Recent bison boom keeps Colorado ranchers, retailers busy | TheFencePost.com

Recent bison boom keeps Colorado ranchers, retailers busy

Bill Jackson
Greeley, Colo.

A wet slimy nose of a buffalo pokes through the fence at the Spomer Ranch near Milliken, Colo. The buffalo is one of more than 40 owned by Dave Hayes and the Red Barn Bison Co. Hayes sell the meat from the bison and also gives free tours of the local ranch.

David Hayes has been raising bison and selling bison products since 1976.

But he can’t remember when the industry has been quite as crazy as it’s been in the past couple of years. For example, Hayes, who owns and operates the Spomer Ranch and Red Barn Bison Co. between Greeley and Milliken, Colo., said bison burger meat is demanding $10 a pound in some locations.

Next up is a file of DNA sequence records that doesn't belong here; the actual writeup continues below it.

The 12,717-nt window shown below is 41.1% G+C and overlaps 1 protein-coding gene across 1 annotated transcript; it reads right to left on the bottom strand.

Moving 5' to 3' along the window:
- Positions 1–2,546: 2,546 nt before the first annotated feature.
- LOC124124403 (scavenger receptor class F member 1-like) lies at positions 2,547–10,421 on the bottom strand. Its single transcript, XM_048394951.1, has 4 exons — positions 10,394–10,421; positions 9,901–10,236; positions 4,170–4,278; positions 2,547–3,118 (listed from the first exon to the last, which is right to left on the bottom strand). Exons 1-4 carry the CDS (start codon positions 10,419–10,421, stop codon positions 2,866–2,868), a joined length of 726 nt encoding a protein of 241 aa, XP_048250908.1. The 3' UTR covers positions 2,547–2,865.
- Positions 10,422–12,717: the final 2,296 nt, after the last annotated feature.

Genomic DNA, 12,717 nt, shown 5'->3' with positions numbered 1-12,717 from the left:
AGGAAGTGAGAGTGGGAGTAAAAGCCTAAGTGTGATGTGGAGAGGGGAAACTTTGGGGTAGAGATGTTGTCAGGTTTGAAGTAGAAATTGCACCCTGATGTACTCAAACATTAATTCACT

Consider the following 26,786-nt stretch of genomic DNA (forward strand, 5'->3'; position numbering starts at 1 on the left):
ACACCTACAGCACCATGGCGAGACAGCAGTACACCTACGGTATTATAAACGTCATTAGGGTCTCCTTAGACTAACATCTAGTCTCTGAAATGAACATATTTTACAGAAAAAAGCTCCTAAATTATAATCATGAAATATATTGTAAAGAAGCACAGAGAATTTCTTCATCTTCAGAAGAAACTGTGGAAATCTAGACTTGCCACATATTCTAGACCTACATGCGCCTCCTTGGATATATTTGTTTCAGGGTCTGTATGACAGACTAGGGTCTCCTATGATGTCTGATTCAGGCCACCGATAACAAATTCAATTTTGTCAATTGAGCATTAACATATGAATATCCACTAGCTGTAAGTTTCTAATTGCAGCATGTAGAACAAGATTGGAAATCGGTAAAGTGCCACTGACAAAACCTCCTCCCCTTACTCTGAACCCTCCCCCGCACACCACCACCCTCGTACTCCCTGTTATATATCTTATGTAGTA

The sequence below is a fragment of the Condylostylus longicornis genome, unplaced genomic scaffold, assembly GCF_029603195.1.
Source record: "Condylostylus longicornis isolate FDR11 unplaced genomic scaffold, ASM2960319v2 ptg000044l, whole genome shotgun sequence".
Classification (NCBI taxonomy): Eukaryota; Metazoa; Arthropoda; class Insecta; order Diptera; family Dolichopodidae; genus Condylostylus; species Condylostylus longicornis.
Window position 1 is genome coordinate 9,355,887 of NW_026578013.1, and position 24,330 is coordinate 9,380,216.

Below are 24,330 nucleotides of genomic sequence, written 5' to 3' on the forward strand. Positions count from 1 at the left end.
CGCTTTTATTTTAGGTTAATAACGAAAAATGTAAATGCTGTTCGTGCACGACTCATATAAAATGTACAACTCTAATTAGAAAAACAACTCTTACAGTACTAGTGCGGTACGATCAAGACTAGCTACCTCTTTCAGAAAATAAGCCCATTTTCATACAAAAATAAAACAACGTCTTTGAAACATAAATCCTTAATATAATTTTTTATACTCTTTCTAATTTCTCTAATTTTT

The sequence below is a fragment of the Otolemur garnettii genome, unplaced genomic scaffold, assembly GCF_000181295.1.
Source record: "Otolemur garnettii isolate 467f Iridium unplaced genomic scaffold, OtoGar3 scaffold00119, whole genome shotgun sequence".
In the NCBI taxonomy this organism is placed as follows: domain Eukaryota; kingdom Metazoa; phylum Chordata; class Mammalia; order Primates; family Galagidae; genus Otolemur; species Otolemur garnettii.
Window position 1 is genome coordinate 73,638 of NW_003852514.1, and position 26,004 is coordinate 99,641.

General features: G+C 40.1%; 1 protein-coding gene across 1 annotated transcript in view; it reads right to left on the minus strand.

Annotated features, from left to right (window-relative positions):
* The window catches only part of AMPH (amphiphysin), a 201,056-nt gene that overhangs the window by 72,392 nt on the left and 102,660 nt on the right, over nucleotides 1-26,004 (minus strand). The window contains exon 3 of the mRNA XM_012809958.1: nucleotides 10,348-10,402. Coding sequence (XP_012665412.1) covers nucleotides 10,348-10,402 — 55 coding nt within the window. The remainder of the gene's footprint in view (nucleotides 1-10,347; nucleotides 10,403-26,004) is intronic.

“It’s crazy,” Hayes said. “When I started, 20 years ago or more, I charged $3.60 a pound, then I went to $4.50. And at the start of this year, I upped it to $6 a pound, which I consider cheaper than most, and I still can’t meet the demand.”

It’s so crazy, he added, that he no longer supplies bison meat to two restaurants he used to because he can’t meet the demand, and he quit selling meat on the Internet for the same reason.

“I’m doing everything out of the store right now,” he said. Everything means meat, bison leather products, bison rugs made from hides, mounted heads and skulls, and a variety of other products.